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Honda Accord i-CTDi Ex Saloon

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    3 Reviews
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    • More +
      24.09.2008 12:34

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      Great car would have one again

      I have now had a 57 plate Accord i-CTDi 2.2 Turbo Diesel for nearly 12 months and am extremely pleased with it
      Overall mileage is circa 20,000 with a 50 / 50 split of urban / motorway.
      Average mpg is 48 mpg, worst around town is 42 mpg,
      best on long run on a motorway using cruise control and at a steady speedof 60 mph (boring I know but ....) is 62 mpg !!! Same journey at 70 mph delivered low 50s mpg.
      So as we all know really, the mpg a car returns is a function of driving style and speed.
      The car has been utterly reliable in all respects - no quality issues whatsoever.
      Interior comfort is great the multi position electrically operated drivers seat is fantastic as are the seat heaters!
      My only gripes are that the steering even with power assist at low speed is a little heavy, and the boot is a bit on the small side.
      I would unhesitately recommend this car.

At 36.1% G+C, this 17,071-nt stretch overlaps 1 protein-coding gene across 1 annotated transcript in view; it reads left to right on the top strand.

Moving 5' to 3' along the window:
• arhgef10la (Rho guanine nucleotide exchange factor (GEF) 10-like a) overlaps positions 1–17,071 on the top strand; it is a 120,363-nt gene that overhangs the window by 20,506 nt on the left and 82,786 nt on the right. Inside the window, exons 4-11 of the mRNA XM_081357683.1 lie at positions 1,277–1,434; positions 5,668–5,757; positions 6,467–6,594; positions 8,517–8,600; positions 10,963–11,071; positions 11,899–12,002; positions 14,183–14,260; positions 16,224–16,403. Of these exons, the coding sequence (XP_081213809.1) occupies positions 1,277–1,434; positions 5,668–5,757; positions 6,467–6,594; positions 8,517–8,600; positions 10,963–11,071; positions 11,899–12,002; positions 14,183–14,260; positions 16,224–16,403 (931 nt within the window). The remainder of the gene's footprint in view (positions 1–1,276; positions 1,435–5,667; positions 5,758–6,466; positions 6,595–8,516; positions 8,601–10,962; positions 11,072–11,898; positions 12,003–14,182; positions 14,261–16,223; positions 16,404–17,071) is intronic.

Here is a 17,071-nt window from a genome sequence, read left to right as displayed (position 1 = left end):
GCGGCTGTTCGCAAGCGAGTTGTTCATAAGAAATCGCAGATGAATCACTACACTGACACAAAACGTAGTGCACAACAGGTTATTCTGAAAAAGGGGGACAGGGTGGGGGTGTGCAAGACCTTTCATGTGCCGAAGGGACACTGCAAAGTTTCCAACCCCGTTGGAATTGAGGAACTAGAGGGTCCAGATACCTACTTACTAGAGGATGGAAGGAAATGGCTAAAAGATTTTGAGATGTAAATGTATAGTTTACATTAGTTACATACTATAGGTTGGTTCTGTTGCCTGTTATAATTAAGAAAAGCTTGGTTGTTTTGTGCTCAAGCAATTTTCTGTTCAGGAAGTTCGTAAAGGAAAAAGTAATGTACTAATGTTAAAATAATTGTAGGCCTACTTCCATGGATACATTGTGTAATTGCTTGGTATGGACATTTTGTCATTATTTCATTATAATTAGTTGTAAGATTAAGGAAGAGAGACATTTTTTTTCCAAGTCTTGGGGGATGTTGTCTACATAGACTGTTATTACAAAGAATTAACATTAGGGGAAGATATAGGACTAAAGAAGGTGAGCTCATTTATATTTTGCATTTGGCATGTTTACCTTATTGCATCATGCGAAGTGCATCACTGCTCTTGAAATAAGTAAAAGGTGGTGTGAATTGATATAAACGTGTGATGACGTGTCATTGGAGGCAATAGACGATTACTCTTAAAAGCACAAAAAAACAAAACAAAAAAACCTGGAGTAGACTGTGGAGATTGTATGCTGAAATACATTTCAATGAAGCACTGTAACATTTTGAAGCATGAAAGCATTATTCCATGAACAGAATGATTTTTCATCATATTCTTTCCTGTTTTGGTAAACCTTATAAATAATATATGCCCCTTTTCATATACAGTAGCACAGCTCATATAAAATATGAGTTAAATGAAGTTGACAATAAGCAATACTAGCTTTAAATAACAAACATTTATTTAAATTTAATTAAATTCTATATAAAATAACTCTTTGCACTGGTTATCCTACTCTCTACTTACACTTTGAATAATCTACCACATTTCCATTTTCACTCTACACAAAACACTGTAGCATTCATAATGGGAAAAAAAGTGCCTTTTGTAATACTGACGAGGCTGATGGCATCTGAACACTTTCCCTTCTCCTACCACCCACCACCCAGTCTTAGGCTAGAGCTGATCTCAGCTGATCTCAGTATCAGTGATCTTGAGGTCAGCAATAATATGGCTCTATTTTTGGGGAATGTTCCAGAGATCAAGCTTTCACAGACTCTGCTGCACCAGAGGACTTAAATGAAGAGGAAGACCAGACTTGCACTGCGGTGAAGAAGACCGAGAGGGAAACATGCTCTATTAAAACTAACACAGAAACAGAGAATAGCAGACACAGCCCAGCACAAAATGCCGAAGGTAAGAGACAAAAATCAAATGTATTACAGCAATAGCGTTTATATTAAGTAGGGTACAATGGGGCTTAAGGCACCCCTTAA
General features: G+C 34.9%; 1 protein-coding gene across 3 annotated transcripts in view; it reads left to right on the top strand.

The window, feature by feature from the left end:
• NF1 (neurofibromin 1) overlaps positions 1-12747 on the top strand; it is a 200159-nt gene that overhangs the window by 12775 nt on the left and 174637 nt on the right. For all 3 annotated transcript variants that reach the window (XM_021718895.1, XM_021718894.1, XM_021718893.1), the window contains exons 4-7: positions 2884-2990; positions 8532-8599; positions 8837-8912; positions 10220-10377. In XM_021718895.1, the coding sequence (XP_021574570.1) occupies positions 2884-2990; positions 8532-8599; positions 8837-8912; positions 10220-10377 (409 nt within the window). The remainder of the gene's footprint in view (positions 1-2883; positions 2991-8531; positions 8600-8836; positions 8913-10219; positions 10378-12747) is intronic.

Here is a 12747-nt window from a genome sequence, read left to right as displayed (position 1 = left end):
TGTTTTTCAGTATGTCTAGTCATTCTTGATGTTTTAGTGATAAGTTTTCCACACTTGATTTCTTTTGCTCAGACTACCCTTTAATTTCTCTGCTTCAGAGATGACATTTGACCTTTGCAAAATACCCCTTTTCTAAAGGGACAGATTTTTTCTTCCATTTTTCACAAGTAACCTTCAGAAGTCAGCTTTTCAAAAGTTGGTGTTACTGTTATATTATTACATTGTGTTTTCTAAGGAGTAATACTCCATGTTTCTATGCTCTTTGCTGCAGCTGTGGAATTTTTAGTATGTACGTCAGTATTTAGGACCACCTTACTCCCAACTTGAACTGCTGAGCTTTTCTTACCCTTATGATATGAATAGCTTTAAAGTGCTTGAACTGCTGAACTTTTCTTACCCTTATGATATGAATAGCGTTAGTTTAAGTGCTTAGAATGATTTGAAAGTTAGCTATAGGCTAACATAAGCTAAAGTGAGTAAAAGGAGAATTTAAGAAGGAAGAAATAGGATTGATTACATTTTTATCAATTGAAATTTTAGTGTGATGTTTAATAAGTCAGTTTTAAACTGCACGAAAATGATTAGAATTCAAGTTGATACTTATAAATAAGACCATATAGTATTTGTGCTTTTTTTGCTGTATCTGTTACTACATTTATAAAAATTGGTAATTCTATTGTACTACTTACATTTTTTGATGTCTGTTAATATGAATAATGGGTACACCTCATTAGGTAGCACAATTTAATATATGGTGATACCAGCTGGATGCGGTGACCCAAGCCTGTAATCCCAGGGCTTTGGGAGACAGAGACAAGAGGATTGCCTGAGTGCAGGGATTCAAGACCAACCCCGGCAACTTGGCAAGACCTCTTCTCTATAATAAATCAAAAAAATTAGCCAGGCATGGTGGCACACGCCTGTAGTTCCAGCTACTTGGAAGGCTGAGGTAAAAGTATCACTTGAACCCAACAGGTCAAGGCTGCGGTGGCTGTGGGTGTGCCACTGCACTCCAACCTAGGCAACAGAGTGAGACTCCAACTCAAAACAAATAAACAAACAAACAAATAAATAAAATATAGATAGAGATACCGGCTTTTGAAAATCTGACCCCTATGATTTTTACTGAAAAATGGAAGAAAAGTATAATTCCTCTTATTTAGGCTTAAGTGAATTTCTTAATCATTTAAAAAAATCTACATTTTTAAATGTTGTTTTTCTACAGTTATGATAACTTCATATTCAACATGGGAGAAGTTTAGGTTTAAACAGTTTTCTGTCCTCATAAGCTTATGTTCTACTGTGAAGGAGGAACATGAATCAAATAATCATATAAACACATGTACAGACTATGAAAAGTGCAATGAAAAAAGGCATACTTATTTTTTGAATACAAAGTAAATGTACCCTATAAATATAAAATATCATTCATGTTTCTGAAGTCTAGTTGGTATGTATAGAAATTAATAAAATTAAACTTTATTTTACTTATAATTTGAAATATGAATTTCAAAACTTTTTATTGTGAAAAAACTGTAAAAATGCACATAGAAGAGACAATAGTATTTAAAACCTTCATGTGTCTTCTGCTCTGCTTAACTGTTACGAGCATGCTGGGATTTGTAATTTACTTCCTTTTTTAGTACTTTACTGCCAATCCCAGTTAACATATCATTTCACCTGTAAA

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    • More +
      06.12.2006 11:24
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      A fantastic car with affordable luxury

      You may have read about my useless car which I wrote about some time ago. Well a few months ago I finally got rid of my MGTF and bought myself a decent car instead. I use the word 'decent' to describe the build quality of my new car and not as a comparison in design, handling, and features etc. I realise that a direct comparison is impossible as the 2 cars are completely different both in terms of the type of person they are aimed at and the uses to which they would be put to.

      My new car is a 2005 Honda Accord 2.2 i-CTDi Executive and I bought it mostly because of how comfortable and feature rich it was during the test drive but also because of the excellent review written by RichadA who I think should receive at least a small amount of commission :). He certainly gets my thanks for nudging me in the direction of the Accord because I was initially thinking of getting a VW Passat or a Toyota Prius. I bought my 18 month old Accord with 8000 miles on the clock. In the 5 months that I've owned it I've already added another 9,000 miles because of the amount of driving my new job requires me to do.

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      The Specs
      ---------------

      The Executive comes with an awful lot of equipment as standard and I'll try and describe each item and how useful it is to me.
      Once in the car, the first thing you'll notice is the level of comfort offered by the Leather Seats. After my MGTF, I decided whatever car I bought, it would have to have leather seats. I suffer from constant lower back pain and the seats have to be as comfortable as possible and leather seats give you this comfort. In addition to this, the front seats are electrically heated with a high and low setting. When driving long distances I often switch on the heating and the back pain just disappears after about 5 minutes and I find that for several hours afterwards I'm a lot less stiff than I would normally be.